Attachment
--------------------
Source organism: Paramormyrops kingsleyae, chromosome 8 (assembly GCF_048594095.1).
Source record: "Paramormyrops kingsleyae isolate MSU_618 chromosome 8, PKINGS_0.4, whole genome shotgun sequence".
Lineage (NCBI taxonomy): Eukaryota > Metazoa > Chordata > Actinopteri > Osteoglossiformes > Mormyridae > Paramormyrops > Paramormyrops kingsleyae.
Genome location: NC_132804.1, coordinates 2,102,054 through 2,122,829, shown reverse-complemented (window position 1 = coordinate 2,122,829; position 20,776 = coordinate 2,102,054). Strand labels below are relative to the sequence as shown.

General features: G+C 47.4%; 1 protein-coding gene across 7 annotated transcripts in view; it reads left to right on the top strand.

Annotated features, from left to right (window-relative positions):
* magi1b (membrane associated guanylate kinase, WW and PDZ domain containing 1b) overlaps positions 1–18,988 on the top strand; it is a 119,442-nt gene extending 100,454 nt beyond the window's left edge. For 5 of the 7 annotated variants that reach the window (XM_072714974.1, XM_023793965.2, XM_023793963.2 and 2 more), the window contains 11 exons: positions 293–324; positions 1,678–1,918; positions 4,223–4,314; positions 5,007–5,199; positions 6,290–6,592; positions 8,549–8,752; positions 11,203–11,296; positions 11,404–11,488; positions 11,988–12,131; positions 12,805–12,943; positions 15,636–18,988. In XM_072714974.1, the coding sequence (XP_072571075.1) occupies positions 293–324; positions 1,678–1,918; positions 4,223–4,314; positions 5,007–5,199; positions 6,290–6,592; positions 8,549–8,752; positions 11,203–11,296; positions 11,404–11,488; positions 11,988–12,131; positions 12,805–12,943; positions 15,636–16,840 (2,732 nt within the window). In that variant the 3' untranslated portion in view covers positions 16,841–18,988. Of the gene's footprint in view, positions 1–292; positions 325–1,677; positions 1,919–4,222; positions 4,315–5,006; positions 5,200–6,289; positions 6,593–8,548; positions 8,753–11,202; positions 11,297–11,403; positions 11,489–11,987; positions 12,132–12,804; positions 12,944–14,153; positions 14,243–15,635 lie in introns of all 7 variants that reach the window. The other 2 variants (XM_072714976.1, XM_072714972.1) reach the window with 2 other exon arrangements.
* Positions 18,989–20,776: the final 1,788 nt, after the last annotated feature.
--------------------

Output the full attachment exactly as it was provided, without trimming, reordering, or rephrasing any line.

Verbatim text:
Source organism: Paramormyrops kingsleyae, chromosome 8 (assembly GCF_048594095.1).
Source record: "Paramormyrops kingsleyae isolate MSU_618 chromosome 8, PKINGS_0.4, whole genome shotgun sequence".
Lineage (NCBI taxonomy): Eukaryota > Metazoa > Chordata > Actinopteri > Osteoglossiformes > Mormyridae > Paramormyrops > Paramormyrops kingsleyae.
Genome location: NC_132804.1, coordinates 2,102,054 through 2,122,829, shown reverse-complemented (window position 1 = coordinate 2,122,829; position 20,776 = coordinate 2,102,054). Strand labels below are relative to the sequence as shown.

General features: G+C 47.4%; 1 protein-coding gene across 7 annotated transcripts in view; it reads left to right on the top strand.

Annotated features, from left to right (window-relative positions):
* magi1b (membrane associated guanylate kinase, WW and PDZ domain containing 1b) overlaps positions 1–18,988 on the top strand; it is a 119,442-nt gene extending 100,454 nt beyond the window's left edge. For 5 of the 7 annotated variants that reach the window (XM_072714974.1, XM_023793965.2, XM_023793963.2 and 2 more), the window contains 11 exons: positions 293–324; positions 1,678–1,918; positions 4,223–4,314; positions 5,007–5,199; positions 6,290–6,592; positions 8,549–8,752; positions 11,203–11,296; positions 11,404–11,488; positions 11,988–12,131; positions 12,805–12,943; positions 15,636–18,988. In XM_072714974.1, the coding sequence (XP_072571075.1) occupies positions 293–324; positions 1,678–1,918; positions 4,223–4,314; positions 5,007–5,199; positions 6,290–6,592; positions 8,549–8,752; positions 11,203–11,296; positions 11,404–11,488; positions 11,988–12,131; positions 12,805–12,943; positions 15,636–16,840 (2,732 nt within the window). In that variant the 3' untranslated portion in view covers positions 16,841–18,988. Of the gene's footprint in view, positions 1–292; positions 325–1,677; positions 1,919–4,222; positions 4,315–5,006; positions 5,200–6,289; positions 6,593–8,548; positions 8,753–11,202; positions 11,297–11,403; positions 11,489–11,987; positions 12,132–12,804; positions 12,944–14,153; positions 14,243–15,635 lie in introns of all 7 variants that reach the window. The other 2 variants (XM_072714976.1, XM_072714972.1) reach the window with 2 other exon arrangements.
* Positions 18,989–20,776: the final 1,788 nt, after the last annotated feature.